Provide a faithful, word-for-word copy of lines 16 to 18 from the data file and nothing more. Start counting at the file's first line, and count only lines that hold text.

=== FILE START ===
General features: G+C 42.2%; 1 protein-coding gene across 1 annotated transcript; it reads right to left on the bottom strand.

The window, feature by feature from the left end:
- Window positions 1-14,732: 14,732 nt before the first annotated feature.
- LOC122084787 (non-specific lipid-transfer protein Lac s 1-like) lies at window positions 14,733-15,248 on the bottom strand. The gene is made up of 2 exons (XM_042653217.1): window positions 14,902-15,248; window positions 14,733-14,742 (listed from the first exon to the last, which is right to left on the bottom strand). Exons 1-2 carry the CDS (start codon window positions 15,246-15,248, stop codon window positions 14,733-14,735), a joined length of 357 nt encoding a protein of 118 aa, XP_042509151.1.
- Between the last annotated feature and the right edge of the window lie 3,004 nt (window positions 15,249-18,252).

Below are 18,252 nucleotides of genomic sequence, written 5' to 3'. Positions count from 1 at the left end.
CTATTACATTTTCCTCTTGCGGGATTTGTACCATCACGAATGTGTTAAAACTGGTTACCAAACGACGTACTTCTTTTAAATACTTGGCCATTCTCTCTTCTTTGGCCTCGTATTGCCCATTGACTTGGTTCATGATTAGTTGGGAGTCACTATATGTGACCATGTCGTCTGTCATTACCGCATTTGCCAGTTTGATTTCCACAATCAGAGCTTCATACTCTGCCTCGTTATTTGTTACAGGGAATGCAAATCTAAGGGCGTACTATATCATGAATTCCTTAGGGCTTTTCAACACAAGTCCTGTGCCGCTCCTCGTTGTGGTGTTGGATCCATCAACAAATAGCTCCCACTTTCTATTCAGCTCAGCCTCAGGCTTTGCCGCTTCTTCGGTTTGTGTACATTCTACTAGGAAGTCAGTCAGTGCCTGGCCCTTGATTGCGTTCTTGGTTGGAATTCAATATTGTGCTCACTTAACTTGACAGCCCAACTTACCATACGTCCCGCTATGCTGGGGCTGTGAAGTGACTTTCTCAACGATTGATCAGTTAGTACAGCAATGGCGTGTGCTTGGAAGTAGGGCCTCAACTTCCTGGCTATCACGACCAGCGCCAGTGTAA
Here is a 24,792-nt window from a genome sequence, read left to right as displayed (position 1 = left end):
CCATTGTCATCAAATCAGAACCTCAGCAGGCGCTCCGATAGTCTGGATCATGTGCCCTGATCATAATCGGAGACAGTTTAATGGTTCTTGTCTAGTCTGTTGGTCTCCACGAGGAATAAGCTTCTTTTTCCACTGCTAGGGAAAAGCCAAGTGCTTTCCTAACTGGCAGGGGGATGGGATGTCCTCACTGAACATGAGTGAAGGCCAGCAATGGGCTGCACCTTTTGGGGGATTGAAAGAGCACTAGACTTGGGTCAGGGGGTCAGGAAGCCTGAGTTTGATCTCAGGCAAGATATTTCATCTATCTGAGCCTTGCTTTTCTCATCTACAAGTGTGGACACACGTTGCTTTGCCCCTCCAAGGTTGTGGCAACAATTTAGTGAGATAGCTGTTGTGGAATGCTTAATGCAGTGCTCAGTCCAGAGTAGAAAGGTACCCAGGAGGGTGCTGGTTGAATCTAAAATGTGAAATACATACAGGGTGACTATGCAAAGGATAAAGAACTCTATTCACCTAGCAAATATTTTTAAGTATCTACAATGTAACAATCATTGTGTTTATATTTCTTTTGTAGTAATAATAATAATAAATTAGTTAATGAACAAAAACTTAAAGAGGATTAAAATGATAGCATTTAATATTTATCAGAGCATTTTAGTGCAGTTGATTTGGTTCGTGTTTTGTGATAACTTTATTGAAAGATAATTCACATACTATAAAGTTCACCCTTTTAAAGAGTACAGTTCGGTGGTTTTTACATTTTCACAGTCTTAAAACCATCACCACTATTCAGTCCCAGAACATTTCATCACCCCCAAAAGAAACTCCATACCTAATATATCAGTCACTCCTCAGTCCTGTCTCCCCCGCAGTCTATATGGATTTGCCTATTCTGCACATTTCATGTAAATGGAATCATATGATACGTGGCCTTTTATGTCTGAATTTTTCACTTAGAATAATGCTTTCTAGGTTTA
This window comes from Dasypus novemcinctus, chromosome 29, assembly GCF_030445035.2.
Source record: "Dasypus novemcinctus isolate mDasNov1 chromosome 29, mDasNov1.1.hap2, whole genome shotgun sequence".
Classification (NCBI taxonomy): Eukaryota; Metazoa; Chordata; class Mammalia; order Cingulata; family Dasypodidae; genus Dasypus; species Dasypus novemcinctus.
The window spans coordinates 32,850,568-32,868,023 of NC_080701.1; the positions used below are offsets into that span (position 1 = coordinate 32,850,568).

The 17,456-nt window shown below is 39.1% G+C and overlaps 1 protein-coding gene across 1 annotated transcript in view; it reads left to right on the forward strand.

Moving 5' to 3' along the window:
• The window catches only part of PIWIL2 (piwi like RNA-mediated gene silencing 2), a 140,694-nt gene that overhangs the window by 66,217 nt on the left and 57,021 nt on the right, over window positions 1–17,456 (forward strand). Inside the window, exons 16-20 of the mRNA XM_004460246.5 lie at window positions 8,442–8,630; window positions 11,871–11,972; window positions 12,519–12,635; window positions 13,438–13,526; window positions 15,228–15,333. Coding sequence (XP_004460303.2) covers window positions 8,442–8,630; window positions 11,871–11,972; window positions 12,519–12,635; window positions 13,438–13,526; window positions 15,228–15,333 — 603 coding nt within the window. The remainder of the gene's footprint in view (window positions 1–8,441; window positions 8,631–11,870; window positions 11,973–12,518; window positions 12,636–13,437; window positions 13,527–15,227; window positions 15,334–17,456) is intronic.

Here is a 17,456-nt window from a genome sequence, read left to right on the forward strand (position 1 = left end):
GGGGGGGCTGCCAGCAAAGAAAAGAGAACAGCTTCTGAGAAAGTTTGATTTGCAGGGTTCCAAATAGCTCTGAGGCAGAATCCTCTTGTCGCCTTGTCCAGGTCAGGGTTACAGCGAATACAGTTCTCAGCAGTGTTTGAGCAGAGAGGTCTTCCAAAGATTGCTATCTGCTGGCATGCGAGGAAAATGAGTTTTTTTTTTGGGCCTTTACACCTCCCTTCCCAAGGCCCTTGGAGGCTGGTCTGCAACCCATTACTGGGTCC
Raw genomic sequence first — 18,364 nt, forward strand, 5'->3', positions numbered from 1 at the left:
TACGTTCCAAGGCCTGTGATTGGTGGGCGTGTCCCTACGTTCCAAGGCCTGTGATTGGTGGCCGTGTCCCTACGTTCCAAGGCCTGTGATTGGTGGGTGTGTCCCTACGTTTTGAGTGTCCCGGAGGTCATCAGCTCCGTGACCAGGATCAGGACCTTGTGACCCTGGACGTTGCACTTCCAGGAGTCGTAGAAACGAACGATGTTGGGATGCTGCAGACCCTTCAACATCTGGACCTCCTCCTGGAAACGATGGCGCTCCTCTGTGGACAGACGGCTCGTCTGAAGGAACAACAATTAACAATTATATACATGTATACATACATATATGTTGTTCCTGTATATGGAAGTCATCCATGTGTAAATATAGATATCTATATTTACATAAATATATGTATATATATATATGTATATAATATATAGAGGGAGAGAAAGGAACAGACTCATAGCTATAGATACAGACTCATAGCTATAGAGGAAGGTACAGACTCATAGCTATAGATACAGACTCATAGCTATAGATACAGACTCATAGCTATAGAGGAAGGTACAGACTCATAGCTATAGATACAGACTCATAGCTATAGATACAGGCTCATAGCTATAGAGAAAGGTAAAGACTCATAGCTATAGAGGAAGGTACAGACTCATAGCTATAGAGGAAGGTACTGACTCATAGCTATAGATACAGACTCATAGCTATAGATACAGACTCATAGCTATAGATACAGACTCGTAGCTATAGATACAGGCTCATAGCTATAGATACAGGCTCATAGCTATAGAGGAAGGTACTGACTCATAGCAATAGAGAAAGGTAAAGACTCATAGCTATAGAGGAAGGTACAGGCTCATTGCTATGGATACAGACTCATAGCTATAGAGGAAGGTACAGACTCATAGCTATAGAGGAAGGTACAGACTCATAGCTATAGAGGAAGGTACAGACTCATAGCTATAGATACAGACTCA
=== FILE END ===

• The window catches only part of PIWIL2 (piwi like RNA-mediated gene silencing 2), a 140,694-nt gene that overhangs the window by 66,217 nt on the left and 57,021 nt on the right, over window positions 1–17,456 (forward strand). Inside the window, exons 16-20 of the mRNA XM_004460246.5 lie at window positions 8,442–8,630; window positions 11,871–11,972; window positions 12,519–12,635; window positions 13,438–13,526; window positions 15,228–15,333. Coding sequence (XP_004460303.2) covers window positions 8,442–8,630; window positions 11,871–11,972; window positions 12,519–12,635; window positions 13,438–13,526; window positions 15,228–15,333 — 603 coding nt within the window. The remainder of the gene's footprint in view (window positions 1–8,441; window positions 8,631–11,870; window positions 11,973–12,518; window positions 12,636–13,437; window positions 13,527–15,227; window positions 15,334–17,456) is intronic.

Here is a 17,456-nt window from a genome sequence, read left to right on the forward strand (position 1 = left end):
GGGGGGGCTGCCAGCAAAGAAAAGAGAACAGCTTCTGAGAAAGTTTGATTTGCAGGGTTCCAAATAGCTCTGAGGCAGAATCCTCTTGTCGCCTTGTCCAGGTCAGGGTTACAGCGAATACAGTTCTCAGCAGTGTTTGAGCAGAGAGGTCTTCCAAAGATTGCTATCTGCTGGCATGCGAGGAAAATGAGTTTTTTTTTTGGGCCTTTACACCTCCCTTCCCAAGGCCCTTGGAGGCTGGTCTGCAACCCATTACTGGGTCC